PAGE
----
As Incat’s Prince of Wales Bay shipyard expanded in Hobart’s suburbs in the 1990s, supply companies grew up around it. This group of businesses has now evolved into the Tasmanian Maritime Network that can provide a one-stop shop for ship builders who want access to the latest technology and quality products and services, including training a construction workforce or fitting out a finished ship.
Members of the network, most of whom grew as suppliers to Incat, are significant exporters in their own right. Liferaft Systems Australia, for example is a world leader in the supply of inflatable lifeboats and ship-evacuation systems. CBG Systems is globally competitive in ship-board fire-protection and insulation. Muir Engineering produces winches and windlasses for mega yachts around the world, while Moonraker Australia supplies high-performance antennae to a number of the world’s navies. Richardson Devine Marine builds fast ferries and offshore support vessels for export markets including Tanzania, Japan and New Zealand. Taylor Bros specialises in large-scale prefabricated ship fitout.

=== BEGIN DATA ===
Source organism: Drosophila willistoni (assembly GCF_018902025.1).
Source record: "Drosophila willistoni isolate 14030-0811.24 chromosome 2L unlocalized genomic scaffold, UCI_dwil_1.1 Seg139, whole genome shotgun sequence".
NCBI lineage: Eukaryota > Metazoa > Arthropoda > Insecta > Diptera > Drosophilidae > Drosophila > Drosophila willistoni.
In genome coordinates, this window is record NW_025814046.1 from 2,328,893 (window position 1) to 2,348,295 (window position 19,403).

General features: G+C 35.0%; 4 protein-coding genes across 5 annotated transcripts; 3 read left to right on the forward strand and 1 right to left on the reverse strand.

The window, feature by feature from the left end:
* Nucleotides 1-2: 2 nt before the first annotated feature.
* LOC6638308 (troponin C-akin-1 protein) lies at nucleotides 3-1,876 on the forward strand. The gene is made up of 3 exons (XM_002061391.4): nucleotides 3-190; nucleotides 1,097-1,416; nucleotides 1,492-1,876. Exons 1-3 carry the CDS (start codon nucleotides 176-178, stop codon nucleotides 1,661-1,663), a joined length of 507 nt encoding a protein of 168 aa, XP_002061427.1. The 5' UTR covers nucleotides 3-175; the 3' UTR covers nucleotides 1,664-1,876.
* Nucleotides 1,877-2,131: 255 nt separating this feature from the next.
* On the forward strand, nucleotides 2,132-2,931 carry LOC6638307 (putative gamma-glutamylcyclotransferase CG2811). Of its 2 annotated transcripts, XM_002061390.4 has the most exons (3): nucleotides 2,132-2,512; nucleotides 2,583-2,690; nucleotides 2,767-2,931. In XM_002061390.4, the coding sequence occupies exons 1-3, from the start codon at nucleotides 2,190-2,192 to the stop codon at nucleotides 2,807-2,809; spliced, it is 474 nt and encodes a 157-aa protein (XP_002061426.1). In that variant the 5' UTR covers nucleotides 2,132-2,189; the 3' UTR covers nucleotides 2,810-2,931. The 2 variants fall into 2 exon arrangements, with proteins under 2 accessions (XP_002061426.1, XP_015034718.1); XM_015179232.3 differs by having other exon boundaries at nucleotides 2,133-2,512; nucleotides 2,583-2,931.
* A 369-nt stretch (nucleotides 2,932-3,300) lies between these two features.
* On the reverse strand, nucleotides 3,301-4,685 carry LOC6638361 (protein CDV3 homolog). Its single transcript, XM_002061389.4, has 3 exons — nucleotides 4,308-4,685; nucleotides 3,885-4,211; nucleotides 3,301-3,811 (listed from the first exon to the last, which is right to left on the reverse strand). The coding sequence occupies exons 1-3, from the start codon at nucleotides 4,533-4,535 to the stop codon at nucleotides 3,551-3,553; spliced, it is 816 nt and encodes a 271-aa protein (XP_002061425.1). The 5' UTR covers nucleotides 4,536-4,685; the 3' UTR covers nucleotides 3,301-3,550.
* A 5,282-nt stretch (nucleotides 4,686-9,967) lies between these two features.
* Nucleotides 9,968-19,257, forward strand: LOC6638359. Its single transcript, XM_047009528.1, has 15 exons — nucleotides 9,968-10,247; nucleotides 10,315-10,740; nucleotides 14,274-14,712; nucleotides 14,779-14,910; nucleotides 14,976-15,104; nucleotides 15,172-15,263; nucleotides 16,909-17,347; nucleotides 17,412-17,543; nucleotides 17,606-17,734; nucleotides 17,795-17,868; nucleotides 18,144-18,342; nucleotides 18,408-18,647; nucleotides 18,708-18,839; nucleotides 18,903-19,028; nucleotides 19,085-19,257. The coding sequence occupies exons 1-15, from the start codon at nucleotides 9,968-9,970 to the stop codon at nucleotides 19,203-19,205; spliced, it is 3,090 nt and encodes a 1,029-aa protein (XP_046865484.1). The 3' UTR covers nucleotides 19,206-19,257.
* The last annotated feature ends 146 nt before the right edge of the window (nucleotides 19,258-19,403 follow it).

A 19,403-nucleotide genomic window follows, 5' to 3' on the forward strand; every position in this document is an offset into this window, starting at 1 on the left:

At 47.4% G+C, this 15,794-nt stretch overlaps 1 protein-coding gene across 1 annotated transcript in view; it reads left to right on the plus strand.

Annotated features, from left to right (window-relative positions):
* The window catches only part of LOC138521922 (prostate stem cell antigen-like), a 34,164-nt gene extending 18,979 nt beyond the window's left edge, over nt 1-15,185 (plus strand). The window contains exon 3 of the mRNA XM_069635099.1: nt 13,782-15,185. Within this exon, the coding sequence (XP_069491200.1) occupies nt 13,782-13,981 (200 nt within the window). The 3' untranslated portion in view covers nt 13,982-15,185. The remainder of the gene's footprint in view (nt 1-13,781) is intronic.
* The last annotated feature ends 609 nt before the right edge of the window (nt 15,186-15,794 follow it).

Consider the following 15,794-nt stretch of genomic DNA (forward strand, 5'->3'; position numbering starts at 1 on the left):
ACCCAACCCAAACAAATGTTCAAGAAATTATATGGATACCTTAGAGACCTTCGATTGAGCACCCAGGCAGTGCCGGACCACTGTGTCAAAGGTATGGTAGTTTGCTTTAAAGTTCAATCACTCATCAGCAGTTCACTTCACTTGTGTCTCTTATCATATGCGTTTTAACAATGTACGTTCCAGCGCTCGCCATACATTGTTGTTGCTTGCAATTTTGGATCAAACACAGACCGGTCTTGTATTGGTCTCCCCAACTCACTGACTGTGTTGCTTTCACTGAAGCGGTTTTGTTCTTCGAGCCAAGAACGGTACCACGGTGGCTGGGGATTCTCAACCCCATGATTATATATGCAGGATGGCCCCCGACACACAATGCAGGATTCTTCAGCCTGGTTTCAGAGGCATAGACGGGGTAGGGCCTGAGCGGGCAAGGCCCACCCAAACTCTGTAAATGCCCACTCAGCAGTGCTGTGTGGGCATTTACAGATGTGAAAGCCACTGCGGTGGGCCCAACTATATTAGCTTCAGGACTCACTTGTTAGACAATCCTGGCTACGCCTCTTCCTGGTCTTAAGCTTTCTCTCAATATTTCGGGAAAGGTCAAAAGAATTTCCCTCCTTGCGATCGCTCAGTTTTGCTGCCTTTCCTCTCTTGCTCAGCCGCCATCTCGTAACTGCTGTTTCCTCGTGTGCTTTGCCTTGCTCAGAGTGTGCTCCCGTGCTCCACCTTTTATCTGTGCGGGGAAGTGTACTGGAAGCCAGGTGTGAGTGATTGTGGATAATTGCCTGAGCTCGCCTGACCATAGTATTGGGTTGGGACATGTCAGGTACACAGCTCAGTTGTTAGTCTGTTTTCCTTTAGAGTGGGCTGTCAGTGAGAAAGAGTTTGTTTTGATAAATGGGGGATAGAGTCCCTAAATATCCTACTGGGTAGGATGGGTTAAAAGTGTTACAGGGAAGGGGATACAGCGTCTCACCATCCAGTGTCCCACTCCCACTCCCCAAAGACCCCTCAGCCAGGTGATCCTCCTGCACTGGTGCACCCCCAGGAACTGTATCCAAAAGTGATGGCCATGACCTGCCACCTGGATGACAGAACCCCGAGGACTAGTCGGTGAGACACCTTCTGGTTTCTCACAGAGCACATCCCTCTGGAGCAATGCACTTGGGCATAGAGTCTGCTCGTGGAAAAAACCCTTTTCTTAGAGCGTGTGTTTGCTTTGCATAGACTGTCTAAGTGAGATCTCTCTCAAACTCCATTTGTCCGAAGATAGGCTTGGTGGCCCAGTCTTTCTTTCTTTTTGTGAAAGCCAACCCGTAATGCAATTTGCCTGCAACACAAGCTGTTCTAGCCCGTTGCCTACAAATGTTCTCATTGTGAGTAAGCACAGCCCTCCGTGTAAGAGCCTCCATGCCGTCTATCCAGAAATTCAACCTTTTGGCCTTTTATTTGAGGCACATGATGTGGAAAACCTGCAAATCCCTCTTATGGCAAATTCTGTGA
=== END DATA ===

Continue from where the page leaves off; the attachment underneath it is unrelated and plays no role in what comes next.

The oceans wash around Tasmanian life. The Sydney-Hobart yacht race is the State’s most important annual sporting event. The people preserve traditional wooden boat-building skills and celebrate them with an international Wooden Boat Festival every two years. Sailing, cruising and fishing are integral parts of island life. So is the building of boats. Marine industry excellence comes naturally to Tasmanians.
A small, highly skilled group of Tasmanian businesses provide precision engineering services, while Hobart is home to a world leader in the miniaturisation of technology. CSIRO’s Paulo de Souza developed tiny, lightweight components for NASA's mission to Mars. He leads a scientific team that gave the world honey-bee backpacks and is testing even smaller devices to be carried by mosquitoes. Prototypes of the minute backpacks are being trialled in Brazil and could become a key weapon in the battle to control the devastating mosquito-borne Zika virus.
Currawong Engineering develops and manufactures small-scale aircraft propulsion systems with engines designed to aerospace standards and fully integrated with fuel systems, exhaust systems and engine mounting systems.
Other businesses in the field include Launceston Engineering, Rolf Hey Engineering and Precision Engineering and Manufacturing.